For example, a disk mirror is a duplicative set of drives wherein each drive in the mirror contains the same information as other drives in the mirror. When a single drive of the mirror fails, the mirror is still able to satisfy any read or write request to the mirror through the remaining disk.
A RAID metadevice is an array of disks which contain data and parity information such that data contained on a failed drive can be reconstructed using the remaining drives in the array.
Hot spares are a set of drives which are available to replace automatically any failed drive of another metadevice in the computing system. For instance, if a hot spare drive is available, it can replace a failed drive in a mirror or RAID disk array.
A typical computing system for applications using large amounts of data (i.e., an accounting database) can utilize hundreds of disk drives, sometimes even up to a thousand drives. These computing systems can utilize a combination of metadevices including disk mirrors, RAID-5 disk arrays, disk stripes, concatenated disks, and hot spares. Hence, the plurality of drives 34 (FIG. 2) can be arranged into a variety of metadevices depending upon the desired performance of the storage devices in the computing system.
FIG. 3 illustrates the preferred embodiment of the present invention. Notify module 40 establishes event queues 48 responsive to requests by application program 42 to queue events 46 generated by metadevices 44. Notify module 40 is capable of establishing separate event queues for multiple applications.
Events 46 can be generated either by metadevices 44 or by a user level program such as a storage device manager graphical user interface (GUI) 50. Storage manager 50 could be provided with the ability to affect the configuration of the metadevices (i.e., partition the disks). Therefore, notify module 40 is adapted to receive events generated by storage manager 50 which affect the configuration of metadevices 44. In this manner, notify module 40 can track in real time changes in the state of the metadevices 44 or changes in the configuration of the metadevices made at the application level.
As shown in FIG. 3, metadevices 44 can contain mirrors 52, a RAID array 54, hot spare disks 56, disk sets 58, and concatenated/striped disks 59. Metadevice 44 could also contain other forms of storage devices depending on the particular implementation chosen for the computing system.
Notify module 40 is adapted to place in queue 48 incoming events 46 from either metadevice 44 or an application 50. The metadevice 44 or program 50 transmits the event to the notify module 40 for processing therein.
An event 46 can be broadly defined to include any change of state in the underlying metadevice. An event can be as simple as a change in the state of a metadevice. For example, a drive failure could constitute an event to be processed by notify module 40. Other examples of possible events could include when a metadevice is created or deleted, or when the size of a metadevice is changed, or when a new physical drive (i.e., a hot spare) is used in a metadevice. Also, any changes in the configuration of the devices (i.e., which drives comprise a metadevice) can be used as events to trigger messages from the metadevices to the notification module. While the definition of an event is a matter of choice dependent upon the particular implementation, greater amount of details provided from the metadevices to the application programs through the notify module is generally beneficial.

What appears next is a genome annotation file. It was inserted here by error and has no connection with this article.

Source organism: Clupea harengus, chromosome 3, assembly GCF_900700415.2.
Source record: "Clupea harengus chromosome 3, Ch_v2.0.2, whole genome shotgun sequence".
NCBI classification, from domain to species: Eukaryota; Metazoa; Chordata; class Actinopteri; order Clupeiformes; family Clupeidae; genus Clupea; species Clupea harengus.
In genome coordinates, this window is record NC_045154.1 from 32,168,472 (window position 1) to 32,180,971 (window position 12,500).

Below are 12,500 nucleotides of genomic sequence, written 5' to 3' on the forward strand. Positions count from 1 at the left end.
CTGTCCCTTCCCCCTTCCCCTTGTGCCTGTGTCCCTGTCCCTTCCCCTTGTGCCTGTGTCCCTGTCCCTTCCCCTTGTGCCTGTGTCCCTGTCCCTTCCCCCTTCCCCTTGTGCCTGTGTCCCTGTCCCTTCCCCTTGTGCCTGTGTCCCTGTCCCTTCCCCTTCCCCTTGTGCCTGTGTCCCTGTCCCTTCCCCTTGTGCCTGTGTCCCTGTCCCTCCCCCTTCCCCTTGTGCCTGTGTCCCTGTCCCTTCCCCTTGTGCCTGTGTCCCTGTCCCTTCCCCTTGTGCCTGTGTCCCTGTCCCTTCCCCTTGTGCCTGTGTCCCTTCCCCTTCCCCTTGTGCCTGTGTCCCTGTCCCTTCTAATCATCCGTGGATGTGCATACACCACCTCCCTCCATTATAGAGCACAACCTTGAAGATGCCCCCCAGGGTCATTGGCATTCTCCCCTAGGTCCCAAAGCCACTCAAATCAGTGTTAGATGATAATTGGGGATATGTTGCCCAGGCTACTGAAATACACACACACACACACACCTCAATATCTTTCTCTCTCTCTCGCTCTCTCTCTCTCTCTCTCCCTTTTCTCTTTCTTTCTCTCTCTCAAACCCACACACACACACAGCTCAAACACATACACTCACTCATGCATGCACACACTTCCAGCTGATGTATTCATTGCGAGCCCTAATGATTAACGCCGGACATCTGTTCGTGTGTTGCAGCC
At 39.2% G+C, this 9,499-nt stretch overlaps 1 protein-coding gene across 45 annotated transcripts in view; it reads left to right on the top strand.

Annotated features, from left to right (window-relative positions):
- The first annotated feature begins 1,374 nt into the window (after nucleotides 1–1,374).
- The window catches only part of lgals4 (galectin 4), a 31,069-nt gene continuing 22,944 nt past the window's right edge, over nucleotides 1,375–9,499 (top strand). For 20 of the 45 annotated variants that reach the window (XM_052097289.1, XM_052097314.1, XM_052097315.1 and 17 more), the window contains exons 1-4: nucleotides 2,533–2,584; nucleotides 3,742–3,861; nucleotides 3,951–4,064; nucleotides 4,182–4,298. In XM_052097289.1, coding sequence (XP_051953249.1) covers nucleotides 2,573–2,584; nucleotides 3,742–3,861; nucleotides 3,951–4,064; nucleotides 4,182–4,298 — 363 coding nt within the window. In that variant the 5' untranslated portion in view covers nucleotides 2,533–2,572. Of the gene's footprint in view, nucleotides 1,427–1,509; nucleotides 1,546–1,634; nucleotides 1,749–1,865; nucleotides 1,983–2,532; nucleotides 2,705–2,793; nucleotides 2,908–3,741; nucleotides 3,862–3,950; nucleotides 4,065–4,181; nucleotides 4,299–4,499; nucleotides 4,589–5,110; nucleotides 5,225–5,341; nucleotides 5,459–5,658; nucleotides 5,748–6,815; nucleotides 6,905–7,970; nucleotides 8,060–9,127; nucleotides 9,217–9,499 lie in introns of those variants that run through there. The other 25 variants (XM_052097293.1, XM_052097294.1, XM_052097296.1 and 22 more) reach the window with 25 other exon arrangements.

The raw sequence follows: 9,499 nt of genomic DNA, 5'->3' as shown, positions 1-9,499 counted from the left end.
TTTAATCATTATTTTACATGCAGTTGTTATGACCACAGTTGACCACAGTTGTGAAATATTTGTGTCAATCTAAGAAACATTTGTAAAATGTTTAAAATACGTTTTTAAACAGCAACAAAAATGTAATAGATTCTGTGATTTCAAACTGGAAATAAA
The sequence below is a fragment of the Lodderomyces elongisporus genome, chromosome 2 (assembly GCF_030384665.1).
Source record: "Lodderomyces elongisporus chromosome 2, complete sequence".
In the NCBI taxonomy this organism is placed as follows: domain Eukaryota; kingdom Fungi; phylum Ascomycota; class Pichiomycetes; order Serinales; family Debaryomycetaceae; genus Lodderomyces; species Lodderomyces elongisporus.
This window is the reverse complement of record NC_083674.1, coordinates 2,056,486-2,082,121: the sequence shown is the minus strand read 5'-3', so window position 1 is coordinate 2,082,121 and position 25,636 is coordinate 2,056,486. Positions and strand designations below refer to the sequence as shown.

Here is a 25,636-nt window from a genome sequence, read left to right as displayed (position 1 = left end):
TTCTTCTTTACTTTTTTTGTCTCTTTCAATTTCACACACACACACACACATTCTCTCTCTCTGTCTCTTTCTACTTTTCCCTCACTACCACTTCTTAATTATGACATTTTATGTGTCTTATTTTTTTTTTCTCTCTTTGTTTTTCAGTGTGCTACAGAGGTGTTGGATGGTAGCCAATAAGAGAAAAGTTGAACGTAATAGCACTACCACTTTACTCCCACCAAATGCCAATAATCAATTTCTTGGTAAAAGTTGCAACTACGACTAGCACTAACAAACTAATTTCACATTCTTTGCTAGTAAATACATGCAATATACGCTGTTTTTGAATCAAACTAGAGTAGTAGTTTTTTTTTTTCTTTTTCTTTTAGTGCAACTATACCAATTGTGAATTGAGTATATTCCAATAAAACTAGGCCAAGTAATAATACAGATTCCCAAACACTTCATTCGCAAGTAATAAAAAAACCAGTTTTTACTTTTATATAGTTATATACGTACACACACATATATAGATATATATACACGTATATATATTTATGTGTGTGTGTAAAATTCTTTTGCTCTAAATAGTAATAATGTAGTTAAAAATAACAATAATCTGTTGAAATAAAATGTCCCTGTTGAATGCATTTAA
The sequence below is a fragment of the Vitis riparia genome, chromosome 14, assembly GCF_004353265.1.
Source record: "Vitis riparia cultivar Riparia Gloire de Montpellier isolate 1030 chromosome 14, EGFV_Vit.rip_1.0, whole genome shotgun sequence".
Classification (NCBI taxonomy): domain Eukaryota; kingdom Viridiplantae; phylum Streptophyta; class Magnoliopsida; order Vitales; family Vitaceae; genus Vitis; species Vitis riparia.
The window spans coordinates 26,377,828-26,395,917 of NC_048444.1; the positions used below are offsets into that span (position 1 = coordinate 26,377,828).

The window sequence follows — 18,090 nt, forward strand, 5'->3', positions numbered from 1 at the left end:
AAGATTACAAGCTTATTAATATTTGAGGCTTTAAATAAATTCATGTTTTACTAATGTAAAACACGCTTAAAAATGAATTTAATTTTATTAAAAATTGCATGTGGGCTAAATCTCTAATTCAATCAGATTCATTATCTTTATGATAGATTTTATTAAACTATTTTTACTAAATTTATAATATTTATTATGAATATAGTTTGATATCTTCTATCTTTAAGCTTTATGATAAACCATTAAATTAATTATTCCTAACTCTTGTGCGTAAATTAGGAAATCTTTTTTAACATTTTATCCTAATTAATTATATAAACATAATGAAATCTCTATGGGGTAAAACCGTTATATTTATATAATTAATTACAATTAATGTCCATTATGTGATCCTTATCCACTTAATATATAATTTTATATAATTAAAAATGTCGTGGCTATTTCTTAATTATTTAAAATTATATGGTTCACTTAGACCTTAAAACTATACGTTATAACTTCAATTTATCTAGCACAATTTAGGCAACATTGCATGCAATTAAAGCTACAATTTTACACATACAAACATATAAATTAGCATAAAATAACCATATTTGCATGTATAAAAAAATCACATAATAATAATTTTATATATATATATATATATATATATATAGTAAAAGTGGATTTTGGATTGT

An event can be characterized by a set of variables including a tag, a time stamp, a set indicator, a device indicator, an event description, and a user value. The tag indicates the type of metadevice in which the event occurred, while the time stamp indicates the time when the event occurred. The set indicator could show in which disk set, if any, the event occurred. The device indicator shows in which particular metadevice the event occurred, while the event indicator contains the actual occurrence or state change in the metadevice. The user field distinguishes between an event generated by an application versus an event generated by a metadevice in the kernel of the computing system.
The notify module 40 (FIG. 3) maintains event queues 48 for access by application programs 42. Notify module 40 could be polled by application programs 42 for events captured in the queue. Alternatively, notify module 40 can notify the application upon receipt of an event in a manner similar to an interrupt.
Referring to FIG. 4, event queue 48 is shown containing a queue header 60 and events 46. While the structure of the queue is a matter of choice dependent upon the particular implementation in the computing system, the preferred embodiment of the present invention utilizes a link list of first-in first-out (FIFO) queues.
Queue header 60 of queue 48 contains elements which define the characteristics of queue 48, including the name and size (number of items in the queue) of the queue. The queue header could also contain a process ID variable corresponding to the process ID of the application program which requested the creation of the particular queue. The queue header could also contain a set of flags, condition variables, and queue pointers. In the preferred embodiment of the present invention, flags are maintained to indicate error conditions such as an excessive queue size or a lack of system memory. Condition variables can indicate the manner of desired notification to the application program. For instance, if the application program is waiting for the notify module to pass an incoming event, then an appropriate condition variable can so indicate.